Super Bowl, meet super tax

Tatiana Pile
Should Pro Sports Leagues Lose Tax-Exempt Statuses?
Should Pro Sports Leagues Lose Tax-Exempt Statuses?



California, here they come.

This week, Super Bowl 50 and all its accompanying fanfare has descended into the city of Santa Clara, as the AFC champion Denver Broncos get set to do battle with the NFC champion Carolina Panthers. Blood will be bled and tears will be shed, as these two teams clash for the right to hoist the Lombardi Trophy. But it all might pale in comparison to the pain some of the athletes feel when they receive their game checks for the world's biggest sporting spectacle, thanks to the "jock tax."

The jock tax stipulates that anyone who earns income outside of the state in which they file their taxes is potentially subject to additional state and local taxes for the amount of time spent working in a particular jurisdiction. For athletes, this includes games, practices, and team meetings.

It's not new by any stretch of the imagination. In fact, the roots of the tax can be traced back to the 1991 NBA Finals, when California taxed the Chicago Bulls players after they took on the Los Angeles Lakers in L.A. In a move dubbed "Michael Jordan's Revenge," Illinois imposed a similar tax that affected visiting players from states who levied a tax on Illinois athletes. Many states soon followed suit.

So this week, as Peyton Manning's Broncos and Cam Newton's Panthers practice, watch film, and even trudge through media day, they're earning their keep in the state of California, and will have to pay tax on their income for those days worked in the state.

I recently spoke to Robert Raiola, the Sports & Entertainment Senior Group Manager at CPA and consulting firm O'Connor Davies, LLP. A certified public accountant, Raiola is a nationally recognized expert on sports tax and sports business matters. He represents a number of professional athletes in tax and related matters, and he told me that, in theory, a businessman that attends a meeting in a different state for a day could be subject to a similar tax. But athletes are far easier to target than normal everyday people, and create far better revenue for the states.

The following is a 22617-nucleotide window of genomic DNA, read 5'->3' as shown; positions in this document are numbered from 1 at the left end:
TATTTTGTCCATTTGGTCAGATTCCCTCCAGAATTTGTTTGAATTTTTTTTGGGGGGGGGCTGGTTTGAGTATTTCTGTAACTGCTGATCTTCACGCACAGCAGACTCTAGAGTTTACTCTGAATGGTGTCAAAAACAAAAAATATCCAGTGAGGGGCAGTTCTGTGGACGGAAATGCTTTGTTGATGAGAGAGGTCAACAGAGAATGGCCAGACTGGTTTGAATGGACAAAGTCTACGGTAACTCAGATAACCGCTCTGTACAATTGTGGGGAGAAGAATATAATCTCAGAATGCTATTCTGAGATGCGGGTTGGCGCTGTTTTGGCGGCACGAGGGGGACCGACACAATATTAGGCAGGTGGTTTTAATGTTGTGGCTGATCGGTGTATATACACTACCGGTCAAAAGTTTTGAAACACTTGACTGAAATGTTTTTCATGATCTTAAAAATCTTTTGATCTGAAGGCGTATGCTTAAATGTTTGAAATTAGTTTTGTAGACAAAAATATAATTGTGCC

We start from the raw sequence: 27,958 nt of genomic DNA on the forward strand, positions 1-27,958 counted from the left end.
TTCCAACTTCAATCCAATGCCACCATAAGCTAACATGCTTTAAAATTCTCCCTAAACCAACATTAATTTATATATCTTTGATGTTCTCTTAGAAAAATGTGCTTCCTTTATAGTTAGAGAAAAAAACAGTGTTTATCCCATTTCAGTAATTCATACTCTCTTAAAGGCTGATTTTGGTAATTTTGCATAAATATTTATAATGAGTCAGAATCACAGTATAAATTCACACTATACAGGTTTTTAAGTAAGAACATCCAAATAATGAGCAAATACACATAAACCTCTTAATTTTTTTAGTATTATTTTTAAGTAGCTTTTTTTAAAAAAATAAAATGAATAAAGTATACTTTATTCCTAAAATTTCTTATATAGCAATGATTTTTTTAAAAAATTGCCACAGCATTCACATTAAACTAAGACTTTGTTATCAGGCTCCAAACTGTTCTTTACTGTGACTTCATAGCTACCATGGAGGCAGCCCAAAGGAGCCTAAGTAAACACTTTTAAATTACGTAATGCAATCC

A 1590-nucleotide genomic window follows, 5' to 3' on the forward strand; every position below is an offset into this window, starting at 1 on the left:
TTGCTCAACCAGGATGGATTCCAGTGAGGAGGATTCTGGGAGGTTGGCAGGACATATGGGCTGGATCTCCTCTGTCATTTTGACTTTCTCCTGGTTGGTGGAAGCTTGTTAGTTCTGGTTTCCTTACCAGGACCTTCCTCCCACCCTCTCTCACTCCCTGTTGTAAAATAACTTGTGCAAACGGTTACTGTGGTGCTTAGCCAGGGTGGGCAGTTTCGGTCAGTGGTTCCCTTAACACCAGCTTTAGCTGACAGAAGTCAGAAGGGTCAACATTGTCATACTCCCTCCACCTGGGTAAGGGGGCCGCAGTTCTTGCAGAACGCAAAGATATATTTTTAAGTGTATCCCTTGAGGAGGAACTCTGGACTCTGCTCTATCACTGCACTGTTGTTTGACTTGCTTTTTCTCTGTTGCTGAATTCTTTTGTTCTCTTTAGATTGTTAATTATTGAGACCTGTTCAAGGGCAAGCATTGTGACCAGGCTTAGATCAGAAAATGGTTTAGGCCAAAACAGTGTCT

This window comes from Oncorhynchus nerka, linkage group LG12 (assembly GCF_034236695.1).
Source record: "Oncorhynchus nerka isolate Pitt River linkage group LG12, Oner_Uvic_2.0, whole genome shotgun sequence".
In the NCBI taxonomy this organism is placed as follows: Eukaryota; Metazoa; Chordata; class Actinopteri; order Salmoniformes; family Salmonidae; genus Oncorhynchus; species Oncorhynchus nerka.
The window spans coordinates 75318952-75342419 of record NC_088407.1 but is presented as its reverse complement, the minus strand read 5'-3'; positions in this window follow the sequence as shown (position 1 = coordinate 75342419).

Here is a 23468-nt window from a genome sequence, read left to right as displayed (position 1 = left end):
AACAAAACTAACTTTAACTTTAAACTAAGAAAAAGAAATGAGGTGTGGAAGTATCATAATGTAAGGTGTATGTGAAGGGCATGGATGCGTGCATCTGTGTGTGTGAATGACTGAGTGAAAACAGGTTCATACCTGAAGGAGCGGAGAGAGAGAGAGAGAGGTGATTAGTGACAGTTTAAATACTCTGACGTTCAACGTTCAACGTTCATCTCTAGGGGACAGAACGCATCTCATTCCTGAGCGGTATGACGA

"Athletes are targeted for a jock tax for a couple reasons. They're high profile, high salary, and easy to track. It's big business," he explained. "In 2013, California collected more than $229 million in income tax from athletes. It's an opportunity for states to replenish their coffers. A number of states and cities have an occasional entry rule, where if you spend less than 10 or 12 days in a city, you don't have to pay tax, but athletes are almost always excluded in these instances."

Related: Cam Newton throughout his career.

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That means that, in addition to the surge the local economy will receive, the state will also take in some major revenue from the nearly 200 active players, coaches, and other team personnel. Just how much? Assuming Manning files in Colorado, where he bought a swanky new $4.575 million home in 2012, he is subject to the state's flat income tax of 4.63 percent. North Carolina also has a single bracket income tax--theirs is 5.75 percent--so assuming Cam Newton files his taxes where he owns a $1.6 million condo, he pays at that level for his home games, and the majority of his practices and prep days. For the days the team works in California on Super Bowl week, many will be subject to the state's 13.3 percent tax threshold on individuals who earn over one million dollars: the highest rate in the nation. Athletes do get relief from their home state for days they trigger the jock tax, but when the threshold is as high as California's, they still come out on the losing end.

Is it fair? It's tough to say. But what is for certain is that it's a gigantic revenue generator for states, and considering there's just no action that athletes can take against local politicians for recourse, Raiola think it's bound to continue.

"I think the jock tax is going to continue to be enforced, because--when you think about it--a lot of the revenue comes from non-resident athletes, and with contracts getting bigger and bigger, states will continue to want their piece of the pie," he said.

Both teams need to bring their A game on Sunday. Because for one of them, it's going to just be a very expensive business trip.

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